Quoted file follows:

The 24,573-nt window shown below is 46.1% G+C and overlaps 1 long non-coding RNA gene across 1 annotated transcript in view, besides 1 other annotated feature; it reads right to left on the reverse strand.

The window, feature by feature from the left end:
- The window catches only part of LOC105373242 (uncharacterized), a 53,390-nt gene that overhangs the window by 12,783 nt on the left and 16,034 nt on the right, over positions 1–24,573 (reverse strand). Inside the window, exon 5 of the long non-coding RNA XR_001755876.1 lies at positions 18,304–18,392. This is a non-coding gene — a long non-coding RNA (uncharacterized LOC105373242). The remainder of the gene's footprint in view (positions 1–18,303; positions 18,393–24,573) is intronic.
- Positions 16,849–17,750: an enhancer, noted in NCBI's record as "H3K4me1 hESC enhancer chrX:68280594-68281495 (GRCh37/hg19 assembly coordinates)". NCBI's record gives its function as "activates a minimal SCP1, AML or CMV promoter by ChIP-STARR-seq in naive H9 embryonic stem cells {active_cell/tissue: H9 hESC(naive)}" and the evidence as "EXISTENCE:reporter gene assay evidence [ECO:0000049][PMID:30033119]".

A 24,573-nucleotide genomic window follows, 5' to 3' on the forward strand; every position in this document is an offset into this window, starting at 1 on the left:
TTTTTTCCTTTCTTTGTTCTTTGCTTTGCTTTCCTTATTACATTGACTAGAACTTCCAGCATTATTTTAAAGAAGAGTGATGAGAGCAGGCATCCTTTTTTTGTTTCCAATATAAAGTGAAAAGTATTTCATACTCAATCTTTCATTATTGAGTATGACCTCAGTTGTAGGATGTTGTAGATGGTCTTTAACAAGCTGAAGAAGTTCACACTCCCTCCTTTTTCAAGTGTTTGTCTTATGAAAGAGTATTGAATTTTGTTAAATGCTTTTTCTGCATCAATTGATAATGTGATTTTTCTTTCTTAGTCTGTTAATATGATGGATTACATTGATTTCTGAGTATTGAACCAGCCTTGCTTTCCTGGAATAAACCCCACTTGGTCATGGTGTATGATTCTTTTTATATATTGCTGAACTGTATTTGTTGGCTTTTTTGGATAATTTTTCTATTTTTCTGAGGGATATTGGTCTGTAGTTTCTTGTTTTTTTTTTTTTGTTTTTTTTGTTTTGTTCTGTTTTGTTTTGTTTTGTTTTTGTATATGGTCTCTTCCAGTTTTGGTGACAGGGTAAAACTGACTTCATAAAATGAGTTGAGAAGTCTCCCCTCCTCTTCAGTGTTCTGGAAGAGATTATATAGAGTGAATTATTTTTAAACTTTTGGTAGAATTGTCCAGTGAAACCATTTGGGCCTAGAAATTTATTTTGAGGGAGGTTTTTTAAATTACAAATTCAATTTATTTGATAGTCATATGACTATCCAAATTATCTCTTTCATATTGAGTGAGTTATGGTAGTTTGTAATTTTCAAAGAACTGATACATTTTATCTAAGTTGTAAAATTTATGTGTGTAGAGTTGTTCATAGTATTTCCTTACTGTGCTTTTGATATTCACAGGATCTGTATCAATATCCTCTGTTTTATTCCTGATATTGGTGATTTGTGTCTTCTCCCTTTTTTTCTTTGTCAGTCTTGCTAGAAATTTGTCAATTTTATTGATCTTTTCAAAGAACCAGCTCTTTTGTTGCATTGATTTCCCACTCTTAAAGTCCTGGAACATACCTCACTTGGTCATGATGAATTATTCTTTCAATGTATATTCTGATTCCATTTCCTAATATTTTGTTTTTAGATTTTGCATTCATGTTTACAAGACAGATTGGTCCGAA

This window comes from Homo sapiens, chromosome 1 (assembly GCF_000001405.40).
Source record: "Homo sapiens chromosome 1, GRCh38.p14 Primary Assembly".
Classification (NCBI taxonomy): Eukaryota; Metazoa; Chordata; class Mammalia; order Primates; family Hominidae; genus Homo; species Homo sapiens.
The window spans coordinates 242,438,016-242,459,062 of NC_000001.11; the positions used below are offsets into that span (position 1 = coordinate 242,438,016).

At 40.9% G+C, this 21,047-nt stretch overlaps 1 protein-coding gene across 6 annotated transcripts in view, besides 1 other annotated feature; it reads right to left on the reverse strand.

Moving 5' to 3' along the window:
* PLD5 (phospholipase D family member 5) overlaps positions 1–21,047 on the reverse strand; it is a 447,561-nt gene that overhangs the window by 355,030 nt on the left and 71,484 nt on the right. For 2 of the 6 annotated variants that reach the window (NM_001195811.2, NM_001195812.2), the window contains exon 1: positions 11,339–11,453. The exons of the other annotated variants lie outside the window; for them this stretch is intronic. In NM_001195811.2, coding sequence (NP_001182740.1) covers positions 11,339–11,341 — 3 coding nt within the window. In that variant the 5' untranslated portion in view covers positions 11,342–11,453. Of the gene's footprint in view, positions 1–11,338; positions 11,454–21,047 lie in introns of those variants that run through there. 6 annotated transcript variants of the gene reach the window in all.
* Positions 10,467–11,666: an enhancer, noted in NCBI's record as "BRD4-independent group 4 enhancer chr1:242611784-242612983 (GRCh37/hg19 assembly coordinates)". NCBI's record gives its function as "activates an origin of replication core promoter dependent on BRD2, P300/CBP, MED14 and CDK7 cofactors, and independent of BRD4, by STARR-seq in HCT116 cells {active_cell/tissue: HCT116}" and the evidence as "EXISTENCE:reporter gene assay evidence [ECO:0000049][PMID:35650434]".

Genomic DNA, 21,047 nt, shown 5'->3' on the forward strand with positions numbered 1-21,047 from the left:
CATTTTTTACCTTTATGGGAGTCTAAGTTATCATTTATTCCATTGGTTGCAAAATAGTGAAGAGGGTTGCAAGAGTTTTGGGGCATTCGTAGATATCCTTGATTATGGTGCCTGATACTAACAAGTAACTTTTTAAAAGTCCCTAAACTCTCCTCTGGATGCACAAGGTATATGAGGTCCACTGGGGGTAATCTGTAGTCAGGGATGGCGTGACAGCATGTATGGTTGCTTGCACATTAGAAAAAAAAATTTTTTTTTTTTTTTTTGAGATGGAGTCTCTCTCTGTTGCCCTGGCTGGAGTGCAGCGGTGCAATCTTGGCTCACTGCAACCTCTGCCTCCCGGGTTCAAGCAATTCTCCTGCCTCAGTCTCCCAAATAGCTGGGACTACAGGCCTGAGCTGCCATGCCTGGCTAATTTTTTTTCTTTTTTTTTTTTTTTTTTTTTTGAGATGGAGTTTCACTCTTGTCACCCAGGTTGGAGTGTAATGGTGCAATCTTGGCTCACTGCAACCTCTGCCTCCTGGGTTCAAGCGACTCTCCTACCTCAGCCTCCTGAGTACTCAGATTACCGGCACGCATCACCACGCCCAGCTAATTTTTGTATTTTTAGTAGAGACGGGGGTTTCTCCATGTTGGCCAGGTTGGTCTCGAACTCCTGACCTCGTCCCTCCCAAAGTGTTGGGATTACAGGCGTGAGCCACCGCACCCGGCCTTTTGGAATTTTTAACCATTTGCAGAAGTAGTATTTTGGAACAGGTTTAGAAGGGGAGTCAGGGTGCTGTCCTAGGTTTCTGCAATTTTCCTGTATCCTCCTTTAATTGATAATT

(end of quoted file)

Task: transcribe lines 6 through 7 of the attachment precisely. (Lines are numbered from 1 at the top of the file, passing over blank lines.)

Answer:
TTTTTTCCTTTCTTTGTTCTTTGCTTTGCTTTCCTTATTACATTGACTAGAACTTCCAGCATTATTTTAAAGAAGAGTGATGAGAGCAGGCATCCTTTTTTTGTTTCCAATATAAAGTGAAAAGTATTTCATACTCAATCTTTCATTATTGAGTATGACCTCAGTTGTAGGATGTTGTAGATGGTCTTTAACAAGCTGAAGAAGTTCACACTCCCTCCTTTTTCAAGTGTTTGTCTTATGAAAGAGTATTGAATTTTGTTAAATGCTTTTTCTGCATCAATTGATAATGTGATTTTTCTTTCTTAGTCTGTTAATATGATGGATTACATTGATTTCTGAGTATTGAACCAGCCTTGCTTTCCTGGAATAAACCCCACTTGGTCATGGTGTATGATTCTTTTTATATATTGCTGAACTGTATTTGTTGGCTTTTTTGGATAATTTTTCTATTTTTCTGAGGGATATTGGTCTGTAGTTTCTTGTTTTTTTTTTTTTGTTTTTTTTGTTTTGTTCTGTTTTGTTTTGTTTTGTTTTTGTATATGGTCTCTTCCAGTTTTGGTGACAGGGTAAAACTGACTTCATAAAATGAGTTGAGAAGTCTCCCCTCCTCTTCAGTGTTCTGGAAGAGATTATATAGAGTGAATTATTTTTAAACTTTTGGTAGAATTGTCCAGTGAAACCATTTGGGCCTAGAAATTTATTTTGAGGGAGGTTTTTTAAATTACAAATTCAATTTATTTGATAGTCATATGACTATCCAAATTATCTCTTTCATATTGAGTGAGTTATGGTAGTTTGTAATTTTCAAAGAACTGATACATTTTATCTAAGTTGTAAAATTTATGTGTGTAGAGTTGTTCATAGTATTTCCTTACTGTGCTTTTGATATTCACAGGATCTGTATCAATATCCTCTGTTTTATTCCTGATATTGGTGATTTGTGTCTTCTCCCTTTTTTTCTTTGTCAGTCTTGCTAGAAATTTGTCAATTTTATTGATCTTTTCAAAGAACCAGCTCTTTTGTTGCATTGATTTCCCACTCTTAAAGTCCTGGAACATACCTCACTTGGTCATGATGAATTATTCTTTCAATGTATATTCTGATTCCATTTCCTAATATTTTGTTTTTAGATTTTGCATTCATGTTTACAAGACAGATTGGTCCGAA

This window comes from Homo sapiens, chromosome 1 (assembly GCF_000001405.40).